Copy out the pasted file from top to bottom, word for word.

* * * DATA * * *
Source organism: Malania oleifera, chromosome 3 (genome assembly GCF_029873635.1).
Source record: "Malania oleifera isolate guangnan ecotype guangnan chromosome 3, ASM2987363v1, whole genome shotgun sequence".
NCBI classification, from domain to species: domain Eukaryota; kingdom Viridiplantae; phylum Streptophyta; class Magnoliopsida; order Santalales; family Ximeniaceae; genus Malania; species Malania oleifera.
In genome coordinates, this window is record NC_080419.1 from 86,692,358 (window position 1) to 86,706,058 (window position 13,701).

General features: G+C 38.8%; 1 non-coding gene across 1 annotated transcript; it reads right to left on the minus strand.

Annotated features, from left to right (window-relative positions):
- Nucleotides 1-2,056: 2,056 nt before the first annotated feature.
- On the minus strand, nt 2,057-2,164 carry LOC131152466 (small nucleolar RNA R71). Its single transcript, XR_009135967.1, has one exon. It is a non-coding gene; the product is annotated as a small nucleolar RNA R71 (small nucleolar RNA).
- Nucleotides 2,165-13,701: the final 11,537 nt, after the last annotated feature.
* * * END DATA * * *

Source organism: Malania oleifera, chromosome 3 (genome assembly GCF_029873635.1).
Source record: "Malania oleifera isolate guangnan ecotype guangnan chromosome 3, ASM2987363v1, whole genome shotgun sequence".
NCBI classification, from domain to species: domain Eukaryota; kingdom Viridiplantae; phylum Streptophyta; class Magnoliopsida; order Santalales; family Ximeniaceae; genus Malania; species Malania oleifera.
In genome coordinates, this window is record NC_080419.1 from 86,692,358 (window position 1) to 86,706,058 (window position 13,701).

General features: G+C 38.8%; 1 non-coding gene across 1 annotated transcript; it reads right to left on the minus strand.

Annotated features, from left to right (window-relative positions):
- Nucleotides 1-2,056: 2,056 nt before the first annotated feature.
- On the minus strand, nt 2,057-2,164 carry LOC131152466 (small nucleolar RNA R71). Its single transcript, XR_009135967.1, has one exon. It is a non-coding gene; the product is annotated as a small nucleolar RNA R71 (small nucleolar RNA).
- Nucleotides 2,165-13,701: the final 11,537 nt, after the last annotated feature.